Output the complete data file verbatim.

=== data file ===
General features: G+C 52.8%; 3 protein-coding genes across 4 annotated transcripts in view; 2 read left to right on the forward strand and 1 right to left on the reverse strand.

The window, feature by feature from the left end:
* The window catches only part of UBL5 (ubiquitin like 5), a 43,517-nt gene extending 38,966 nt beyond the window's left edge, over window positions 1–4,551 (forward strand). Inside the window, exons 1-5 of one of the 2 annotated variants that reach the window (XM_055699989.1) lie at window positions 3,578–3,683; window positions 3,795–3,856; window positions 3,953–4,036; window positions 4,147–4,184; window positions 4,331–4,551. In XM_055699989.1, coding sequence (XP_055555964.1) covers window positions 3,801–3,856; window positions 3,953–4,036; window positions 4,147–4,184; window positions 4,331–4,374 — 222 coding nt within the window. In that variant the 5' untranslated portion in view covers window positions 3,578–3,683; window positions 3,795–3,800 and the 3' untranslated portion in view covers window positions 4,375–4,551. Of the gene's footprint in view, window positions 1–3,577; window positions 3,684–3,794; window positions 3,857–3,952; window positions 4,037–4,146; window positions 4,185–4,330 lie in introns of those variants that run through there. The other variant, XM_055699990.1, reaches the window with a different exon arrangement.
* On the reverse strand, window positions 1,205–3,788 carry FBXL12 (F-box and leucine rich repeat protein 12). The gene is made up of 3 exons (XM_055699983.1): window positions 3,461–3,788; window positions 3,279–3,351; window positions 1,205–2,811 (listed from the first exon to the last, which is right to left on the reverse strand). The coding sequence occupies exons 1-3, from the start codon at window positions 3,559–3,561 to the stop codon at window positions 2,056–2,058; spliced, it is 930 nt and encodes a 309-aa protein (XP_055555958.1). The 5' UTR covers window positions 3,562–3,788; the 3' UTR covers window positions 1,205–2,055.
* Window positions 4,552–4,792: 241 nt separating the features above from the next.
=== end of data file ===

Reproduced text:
General features: G+C 52.8%; 3 protein-coding genes across 4 annotated transcripts in view; 2 read left to right on the forward strand and 1 right to left on the reverse strand.

The window, feature by feature from the left end:
* The window catches only part of UBL5 (ubiquitin like 5), a 43,517-nt gene extending 38,966 nt beyond the window's left edge, over window positions 1–4,551 (forward strand). Inside the window, exons 1-5 of one of the 2 annotated variants that reach the window (XM_055699989.1) lie at window positions 3,578–3,683; window positions 3,795–3,856; window positions 3,953–4,036; window positions 4,147–4,184; window positions 4,331–4,551. In XM_055699989.1, coding sequence (XP_055555964.1) covers window positions 3,801–3,856; window positions 3,953–4,036; window positions 4,147–4,184; window positions 4,331–4,374 — 222 coding nt within the window. In that variant the 5' untranslated portion in view covers window positions 3,578–3,683; window positions 3,795–3,800 and the 3' untranslated portion in view covers window positions 4,375–4,551. Of the gene's footprint in view, window positions 1–3,577; window positions 3,684–3,794; window positions 3,857–3,952; window positions 4,037–4,146; window positions 4,185–4,330 lie in introns of those variants that run through there. The other variant, XM_055699990.1, reaches the window with a different exon arrangement.
* On the reverse strand, window positions 1,205–3,788 carry FBXL12 (F-box and leucine rich repeat protein 12). The gene is made up of 3 exons (XM_055699983.1): window positions 3,461–3,788; window positions 3,279–3,351; window positions 1,205–2,811 (listed from the first exon to the last, which is right to left on the reverse strand). The coding sequence occupies exons 1-3, from the start codon at window positions 3,559–3,561 to the stop codon at window positions 2,056–2,058; spliced, it is 930 nt and encodes a 309-aa protein (XP_055555958.1). The 5' UTR covers window positions 3,562–3,788; the 3' UTR covers window positions 1,205–2,055.
* Window positions 4,552–4,792: 241 nt separating the features above from the next.